If you've been involved in the import performance industry since the early '90s, then you probably remember some of the gimmicks, tall tales, and outright marketing ploys intended to separate you from your cash in seamless fashion. Much of this was due to "company X" trying to cut into the sales they saw being generated by "company Z" or the classic battle of simply being first to market. This left enthusiasts with parts that often failed to fit properly, resulting in more problems than benefits, or, in many cases, they didn't perform as promised. No other market has seen as much of this as the Honda community over the years due to its overwhelming popularity among tuning enthusiasts.
Present day Honda Civic owners have a leg up in terms of product availability, with an emerging group of tuning brands that are working hard to change the entire aftermarket landscape and what you, the buyer, should experience. 27WON is one of those brands; having made their debut in August of 2017, the group has taken an intensely focused approach to the 10th generation Civic family and the parts they're rolling out have not only helped establish the brand within a very fickle community, but have generated enough positive feedback to have everyone asking, "What's next?"
REDEFINE is the word 27WON applies to just about every aspect of their brand, team, parts development, and marketing. They take pride in a far more developmental role in parts production rather than racing to be first. The result is well thought-out parts that don't require a redesign months after introduction. To reach this point, however, is expensive. More than just the cost of quality goods is the cost of time spent doing extensive R&D in search of something that delivers what's promised, and nothing less.
Another brand that knows all about the importance of extensive testing and countless research hours is AEM Electronics. You've known the name for decades - seen, heard about, and probably used their products extensively, and are well aware of exactly what you're getting from the electronics gurus. Their complete line of engine sensors can be found in some of the fastest cars on the face of the earth, often relaying vital engine info to AEM's cutting-edge Infinity management systems and displayed on their wildly popular CD-5 and CD-7 digital dashes.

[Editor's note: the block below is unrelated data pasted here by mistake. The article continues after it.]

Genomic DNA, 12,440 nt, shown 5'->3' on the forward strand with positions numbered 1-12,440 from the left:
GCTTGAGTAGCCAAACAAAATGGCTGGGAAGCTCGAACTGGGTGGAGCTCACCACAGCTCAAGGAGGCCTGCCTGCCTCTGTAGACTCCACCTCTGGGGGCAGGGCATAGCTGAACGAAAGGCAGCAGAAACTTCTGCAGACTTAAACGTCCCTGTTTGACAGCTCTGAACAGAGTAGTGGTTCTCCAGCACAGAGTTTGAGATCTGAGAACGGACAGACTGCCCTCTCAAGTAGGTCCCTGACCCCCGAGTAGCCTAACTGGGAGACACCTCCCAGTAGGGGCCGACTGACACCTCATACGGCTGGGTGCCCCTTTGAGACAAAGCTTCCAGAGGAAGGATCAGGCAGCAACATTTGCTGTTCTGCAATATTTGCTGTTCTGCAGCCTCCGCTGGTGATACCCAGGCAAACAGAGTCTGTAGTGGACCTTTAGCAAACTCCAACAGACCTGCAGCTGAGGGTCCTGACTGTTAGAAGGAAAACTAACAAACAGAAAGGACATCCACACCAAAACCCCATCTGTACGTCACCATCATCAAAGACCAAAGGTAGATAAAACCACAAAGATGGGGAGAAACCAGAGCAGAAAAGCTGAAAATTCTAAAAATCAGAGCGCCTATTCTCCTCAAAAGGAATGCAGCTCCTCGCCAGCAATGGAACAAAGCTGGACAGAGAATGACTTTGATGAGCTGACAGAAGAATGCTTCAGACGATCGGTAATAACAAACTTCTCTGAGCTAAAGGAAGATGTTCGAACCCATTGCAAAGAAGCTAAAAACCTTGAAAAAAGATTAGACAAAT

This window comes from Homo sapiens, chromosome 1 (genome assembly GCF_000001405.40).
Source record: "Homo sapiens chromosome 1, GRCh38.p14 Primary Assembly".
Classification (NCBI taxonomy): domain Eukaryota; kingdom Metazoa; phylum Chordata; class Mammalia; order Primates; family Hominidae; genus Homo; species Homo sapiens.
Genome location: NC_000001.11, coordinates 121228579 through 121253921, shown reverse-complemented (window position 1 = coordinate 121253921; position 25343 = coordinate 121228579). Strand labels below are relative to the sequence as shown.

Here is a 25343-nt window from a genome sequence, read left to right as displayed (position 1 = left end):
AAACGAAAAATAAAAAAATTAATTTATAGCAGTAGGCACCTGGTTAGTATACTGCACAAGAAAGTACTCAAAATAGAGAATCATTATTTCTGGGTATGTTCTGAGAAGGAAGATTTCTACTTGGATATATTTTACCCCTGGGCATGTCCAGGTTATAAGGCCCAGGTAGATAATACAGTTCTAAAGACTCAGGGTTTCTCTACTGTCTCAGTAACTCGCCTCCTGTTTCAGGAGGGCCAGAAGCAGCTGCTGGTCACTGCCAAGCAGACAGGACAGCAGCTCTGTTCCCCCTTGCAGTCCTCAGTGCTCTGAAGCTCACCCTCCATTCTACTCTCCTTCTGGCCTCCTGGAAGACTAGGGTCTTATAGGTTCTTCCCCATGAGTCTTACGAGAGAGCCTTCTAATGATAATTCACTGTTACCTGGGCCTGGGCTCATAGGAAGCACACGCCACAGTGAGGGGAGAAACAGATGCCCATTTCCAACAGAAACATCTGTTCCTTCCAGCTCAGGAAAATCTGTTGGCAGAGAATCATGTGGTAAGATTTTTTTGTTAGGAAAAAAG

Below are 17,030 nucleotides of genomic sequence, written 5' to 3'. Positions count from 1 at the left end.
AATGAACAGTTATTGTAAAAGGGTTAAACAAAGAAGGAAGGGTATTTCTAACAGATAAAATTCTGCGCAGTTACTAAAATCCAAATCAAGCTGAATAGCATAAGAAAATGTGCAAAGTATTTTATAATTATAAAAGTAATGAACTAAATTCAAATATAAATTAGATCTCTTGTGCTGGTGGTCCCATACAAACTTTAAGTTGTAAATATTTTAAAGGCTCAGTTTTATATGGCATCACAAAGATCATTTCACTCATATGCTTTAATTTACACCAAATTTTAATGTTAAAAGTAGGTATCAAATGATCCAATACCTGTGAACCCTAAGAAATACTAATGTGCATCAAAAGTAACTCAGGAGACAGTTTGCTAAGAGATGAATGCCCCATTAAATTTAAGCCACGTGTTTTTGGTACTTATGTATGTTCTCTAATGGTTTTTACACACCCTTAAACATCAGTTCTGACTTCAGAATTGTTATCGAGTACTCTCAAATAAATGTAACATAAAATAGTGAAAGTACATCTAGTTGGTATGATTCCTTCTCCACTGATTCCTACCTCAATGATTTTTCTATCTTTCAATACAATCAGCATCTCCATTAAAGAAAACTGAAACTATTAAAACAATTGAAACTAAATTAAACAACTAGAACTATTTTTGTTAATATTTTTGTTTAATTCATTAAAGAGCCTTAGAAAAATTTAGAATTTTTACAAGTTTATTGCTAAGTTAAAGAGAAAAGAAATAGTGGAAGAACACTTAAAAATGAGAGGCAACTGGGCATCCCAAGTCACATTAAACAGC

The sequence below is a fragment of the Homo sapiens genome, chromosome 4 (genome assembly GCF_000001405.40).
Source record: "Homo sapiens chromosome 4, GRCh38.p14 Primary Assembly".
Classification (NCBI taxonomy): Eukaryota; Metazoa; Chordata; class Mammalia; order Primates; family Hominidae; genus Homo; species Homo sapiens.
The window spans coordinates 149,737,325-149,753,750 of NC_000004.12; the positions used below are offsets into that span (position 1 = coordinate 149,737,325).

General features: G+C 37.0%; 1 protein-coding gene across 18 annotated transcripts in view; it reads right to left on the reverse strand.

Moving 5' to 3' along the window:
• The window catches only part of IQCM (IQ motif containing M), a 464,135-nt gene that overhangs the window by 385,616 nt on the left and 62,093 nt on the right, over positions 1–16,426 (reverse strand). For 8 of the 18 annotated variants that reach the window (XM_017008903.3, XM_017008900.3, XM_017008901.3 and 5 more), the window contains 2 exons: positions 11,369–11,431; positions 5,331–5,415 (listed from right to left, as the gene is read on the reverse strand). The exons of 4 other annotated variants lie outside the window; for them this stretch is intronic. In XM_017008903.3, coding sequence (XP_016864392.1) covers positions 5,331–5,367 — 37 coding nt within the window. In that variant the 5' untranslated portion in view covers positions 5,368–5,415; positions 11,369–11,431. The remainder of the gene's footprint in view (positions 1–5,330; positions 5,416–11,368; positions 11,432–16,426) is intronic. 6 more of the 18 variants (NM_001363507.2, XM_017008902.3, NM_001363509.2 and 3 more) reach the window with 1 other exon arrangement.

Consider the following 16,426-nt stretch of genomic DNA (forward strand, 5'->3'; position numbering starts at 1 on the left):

With AEM's track record of reliable data acquisition and 27WON's need for reliable info to measure against, the two brands collaborated with AEM supplying a bevy of sensors to be used in 27WON's track testing of their intercooler development program.
To view the info in real time while also datalogging, AEM's CD5 digital dash and 22-channel logger were also incorporated into the program.
With a select group of brands holding onto a few decades-worth of products aimed at end users, you might be asking yourself why a late model Civic owner would even consider 27WON, a brand that's as new as Honda's 10th generation Civic itself. 27WON's president, Vincent Melon states, "While they offer us many reasons, our favorite is data. We truly design and test our parts from the ground up."
We followed along with 27WON as they headed to their local track, Ridge Motorsport Park, about two hours north of their Vancouver, Wash. headquarters. The vehicles on hand included 27WON's 2018 Civic Si and their FK8 Type R, both wearing the brand's signature livery. The goal was to put the Si to work, collecting data on their newly installed prototype intercooler intended for all L15-equipped 10th gen. Civics. Fitted with multiple AEM Electronics sensors, including a pair of temperature and pressure sensors plumbed directly into the hard-plastic factory intake tract and sensors on both the hot and cold sides of the intercooler itself, the data recording began immediately.
Vincent and head engineer, Barrett Strecker had this to say, "First we're on track gathering data on the OEM FMIC kit and comparing those figures to some different core and pipe options that we are developing for our upgraded FMIC kit. We have the car fully wired from head to toe in AEM performance sensors and data acquisition equipment so that we can map out the efficiency of the stock set-up and determine its weak points and identify areas for improvement. Currently, we have the intercooler core outfitted with both an air temp and pressure sensor pre and post inlet and outlet of the core. What we are doing here is measuring not only temperature deltas but also pressure drop through the core. We are getting this data on not just the OEM core but on our core prototype options as well. "